|Reeves:||Yes. Once people find out what I offer, they’re in here all the time. I see the same group of people every few months, but getting in new faces is the challenge. I think a lot of people walk by and assume that our clothes are expensive, but nothing could be further from the truth.|
|Question:||Were you fearful of starting your own business so young?|
|Reeves:||No, I figured this was a great time since I had nothing to lose. I thought getting it out of my system now was a good idea, and it was a good time since I was able to get a great deal on my lease. With the downturn in the economy, the time was right for my lower-priced strategy.|
|Question:||What would you say is the biggest key to success for small business?|
|Reeves:||Flexibility. Rolling with the punches and definitely the ability to follow up with people. I thought that people who owned their own business must know what they are doing, but many people don’t. At this point, I prefer to do everything myself. At least I can blame myself when things go wrong.|
|Another key is networking with other small-business owners. A lot of the other boutique owners nearby have become close friends. I learn what works for them and what might possibly apply to my concept.|
The success that 2007 college graduate Sarah Reeves has enjoyed with Plain Ivey Jane may inspire other young women to become entrepreneurs.
Photo courtesy of Shanti Matulewski.
Figure 5.10 Driving toward a Best-Cost Strategy by Reducing Overhead
Images courtesy of Kari Sullivan, http://www.flickr.com/photos/ilovemypit/3726649397/ (top left); Sarah B. Brooks, http://www.flickr.com/photos/foodclothingshelter/4753507671/ (bottom left); Samantha Marx, http://www.flickr.com/photos/spam/5166429482/ (top right); Dave, K., Short, J., Combs, J., & Terrell, W. (2011). Tales of Garcón: The Franchise Players. Irvington, NY: Flat World Knowledge (bottom right).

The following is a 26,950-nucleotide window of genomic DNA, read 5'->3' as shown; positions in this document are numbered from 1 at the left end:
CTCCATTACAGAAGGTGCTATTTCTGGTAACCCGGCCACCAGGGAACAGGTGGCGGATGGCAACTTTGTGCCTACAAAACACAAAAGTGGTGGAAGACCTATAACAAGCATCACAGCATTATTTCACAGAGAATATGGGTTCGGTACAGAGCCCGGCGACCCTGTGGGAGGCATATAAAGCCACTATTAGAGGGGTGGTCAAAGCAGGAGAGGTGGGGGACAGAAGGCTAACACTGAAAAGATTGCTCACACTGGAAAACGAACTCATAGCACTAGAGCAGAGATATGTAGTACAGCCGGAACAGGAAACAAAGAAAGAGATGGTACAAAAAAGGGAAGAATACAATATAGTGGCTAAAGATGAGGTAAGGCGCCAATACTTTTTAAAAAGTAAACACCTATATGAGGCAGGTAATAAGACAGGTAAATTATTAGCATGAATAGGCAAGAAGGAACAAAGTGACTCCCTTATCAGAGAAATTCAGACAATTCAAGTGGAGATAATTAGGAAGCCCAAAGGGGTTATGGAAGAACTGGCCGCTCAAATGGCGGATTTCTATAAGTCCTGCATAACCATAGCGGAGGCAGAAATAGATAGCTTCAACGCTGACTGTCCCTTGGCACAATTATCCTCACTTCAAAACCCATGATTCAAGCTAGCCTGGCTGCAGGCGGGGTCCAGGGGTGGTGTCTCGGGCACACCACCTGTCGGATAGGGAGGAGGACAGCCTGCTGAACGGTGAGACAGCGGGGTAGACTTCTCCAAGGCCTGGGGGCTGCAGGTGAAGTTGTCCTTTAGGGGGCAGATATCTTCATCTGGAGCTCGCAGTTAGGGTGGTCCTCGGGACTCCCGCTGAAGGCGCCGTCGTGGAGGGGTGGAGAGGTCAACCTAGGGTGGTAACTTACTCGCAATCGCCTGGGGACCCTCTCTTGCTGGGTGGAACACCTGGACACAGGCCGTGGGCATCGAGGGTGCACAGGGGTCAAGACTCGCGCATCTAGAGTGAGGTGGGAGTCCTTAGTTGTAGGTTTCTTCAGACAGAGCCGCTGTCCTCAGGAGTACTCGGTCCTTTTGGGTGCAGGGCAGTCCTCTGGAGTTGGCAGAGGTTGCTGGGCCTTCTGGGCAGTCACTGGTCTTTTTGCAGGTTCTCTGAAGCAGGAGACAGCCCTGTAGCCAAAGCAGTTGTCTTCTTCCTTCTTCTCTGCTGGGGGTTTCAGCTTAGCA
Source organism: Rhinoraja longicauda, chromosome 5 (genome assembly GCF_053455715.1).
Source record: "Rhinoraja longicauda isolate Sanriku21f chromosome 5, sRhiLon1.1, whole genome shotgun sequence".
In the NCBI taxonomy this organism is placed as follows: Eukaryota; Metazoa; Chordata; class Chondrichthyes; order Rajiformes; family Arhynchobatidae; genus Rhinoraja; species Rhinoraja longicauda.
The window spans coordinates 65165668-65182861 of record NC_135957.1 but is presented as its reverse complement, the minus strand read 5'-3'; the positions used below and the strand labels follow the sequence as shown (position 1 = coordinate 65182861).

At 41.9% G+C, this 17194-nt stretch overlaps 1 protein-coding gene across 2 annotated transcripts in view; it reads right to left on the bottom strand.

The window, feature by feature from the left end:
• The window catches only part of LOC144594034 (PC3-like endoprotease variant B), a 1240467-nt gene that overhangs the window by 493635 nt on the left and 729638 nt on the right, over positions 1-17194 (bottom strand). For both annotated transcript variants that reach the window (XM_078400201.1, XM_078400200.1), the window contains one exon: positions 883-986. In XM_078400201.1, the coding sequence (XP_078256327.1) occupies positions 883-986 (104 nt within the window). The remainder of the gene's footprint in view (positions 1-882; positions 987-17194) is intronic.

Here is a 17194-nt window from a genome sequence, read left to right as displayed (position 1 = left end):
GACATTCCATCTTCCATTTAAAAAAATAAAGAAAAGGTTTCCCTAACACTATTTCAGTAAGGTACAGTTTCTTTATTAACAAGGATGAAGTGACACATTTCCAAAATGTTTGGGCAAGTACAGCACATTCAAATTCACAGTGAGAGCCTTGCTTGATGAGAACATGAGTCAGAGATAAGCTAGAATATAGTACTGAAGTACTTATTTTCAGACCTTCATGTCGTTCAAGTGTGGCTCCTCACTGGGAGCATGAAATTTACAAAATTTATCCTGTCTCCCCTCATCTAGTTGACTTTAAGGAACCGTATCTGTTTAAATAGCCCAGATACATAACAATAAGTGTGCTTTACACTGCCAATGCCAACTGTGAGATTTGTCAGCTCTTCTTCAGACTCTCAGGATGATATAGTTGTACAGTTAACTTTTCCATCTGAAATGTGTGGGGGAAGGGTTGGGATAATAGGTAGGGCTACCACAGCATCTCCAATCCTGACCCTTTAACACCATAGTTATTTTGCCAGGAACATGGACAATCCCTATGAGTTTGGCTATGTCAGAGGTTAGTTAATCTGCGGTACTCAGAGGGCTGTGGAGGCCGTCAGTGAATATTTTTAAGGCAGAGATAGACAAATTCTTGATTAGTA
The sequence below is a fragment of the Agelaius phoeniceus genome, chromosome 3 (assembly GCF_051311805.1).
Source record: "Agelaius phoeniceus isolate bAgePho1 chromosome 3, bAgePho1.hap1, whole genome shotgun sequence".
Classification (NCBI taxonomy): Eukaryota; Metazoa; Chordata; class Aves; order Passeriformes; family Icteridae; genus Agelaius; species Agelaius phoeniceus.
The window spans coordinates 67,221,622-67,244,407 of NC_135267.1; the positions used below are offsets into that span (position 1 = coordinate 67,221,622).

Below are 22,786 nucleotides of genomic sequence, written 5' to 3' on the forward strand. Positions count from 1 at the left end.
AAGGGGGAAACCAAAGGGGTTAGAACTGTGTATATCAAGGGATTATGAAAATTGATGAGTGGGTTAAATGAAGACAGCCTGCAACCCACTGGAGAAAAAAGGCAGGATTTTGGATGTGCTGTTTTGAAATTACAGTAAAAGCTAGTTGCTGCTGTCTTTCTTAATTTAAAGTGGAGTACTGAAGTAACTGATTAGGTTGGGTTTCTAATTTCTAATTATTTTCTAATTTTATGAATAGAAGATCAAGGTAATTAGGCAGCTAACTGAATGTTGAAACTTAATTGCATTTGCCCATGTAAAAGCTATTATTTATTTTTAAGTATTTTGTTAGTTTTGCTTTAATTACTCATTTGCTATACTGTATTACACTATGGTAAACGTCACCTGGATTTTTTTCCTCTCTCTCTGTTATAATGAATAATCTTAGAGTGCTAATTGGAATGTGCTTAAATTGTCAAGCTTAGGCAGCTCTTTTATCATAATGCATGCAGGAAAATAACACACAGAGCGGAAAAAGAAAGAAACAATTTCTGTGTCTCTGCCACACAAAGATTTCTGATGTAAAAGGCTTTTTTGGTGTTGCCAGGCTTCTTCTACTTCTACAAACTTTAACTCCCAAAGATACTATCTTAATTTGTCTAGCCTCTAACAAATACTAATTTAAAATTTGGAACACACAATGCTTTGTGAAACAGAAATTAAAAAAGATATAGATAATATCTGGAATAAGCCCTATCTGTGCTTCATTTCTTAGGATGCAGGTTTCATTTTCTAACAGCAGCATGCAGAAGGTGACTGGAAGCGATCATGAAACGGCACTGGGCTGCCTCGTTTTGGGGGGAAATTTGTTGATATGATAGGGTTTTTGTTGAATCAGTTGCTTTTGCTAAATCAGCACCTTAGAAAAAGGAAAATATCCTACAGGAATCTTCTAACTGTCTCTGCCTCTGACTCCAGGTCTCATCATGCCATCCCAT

One route toward a best-cost strategy is for a firm to adopt a business model whose fixed costs and overhead are very low relative to the costs that competitors are absorbing (Figure 5.10 "Driving toward a Best-Cost Strategy by Reducing Overhead"). The Internet has helped make this possible for some firms. Amazon, for example, can charge low prices in part because it does not have to endure the expenses that firms such as Walmart and Target do in operating many hundreds of stores. Meanwhile, Amazon offers an unmatched variety of goods. This combination has made Amazon the unquestioned leader in e-commerce.
Another example is Netflix. This firm is able to offer customers a far greater variety of movies and charge lower prices than video rental stores by conducting all its business over the Internet and via mail. Netflix’s best-cost strategy has been so successful that $10,000 invested in the firm’s stock in May 2006 was worth more than $90,000 five years later.Statistics drawn from Standard & Poor’s stock report on Netflix.
Hey Cupcake! in Austin, Texas, is a low-overhead bakery that has become a delicious success.
Image courtesy of Evan Bench, http://www.flickr.com/photos/austinevan/3237785474.
Moving toward a best-cost strategy by dramatically reducing expenses is also possible for firms that cannot rely on the Internet as a sales channel. Owning a restaurant requires significant overhead costs, such as rent and utilities. Some talented chefs are escaping these costs by taking their food to the streets. Food trucks that serve high-end specialty dishes at very economical prices are becoming a popular trend in cities around the country. In Portland, Oregon, a food truck called the Ninja Plate Lunch offers large portions of delectable Hawaiian foods such as pulled pork for around $5. Another Portland food truck is PBJ’s, whose unique and inexpensive sandwiches often center on organic peanut butter. Beyond keeping costs low, the mobility of food trucks offers important advantages over a traditional restaurant. Some food trucks set up outside big-city nightclubs, for example, to sell partygoers a late-night snack before they head home.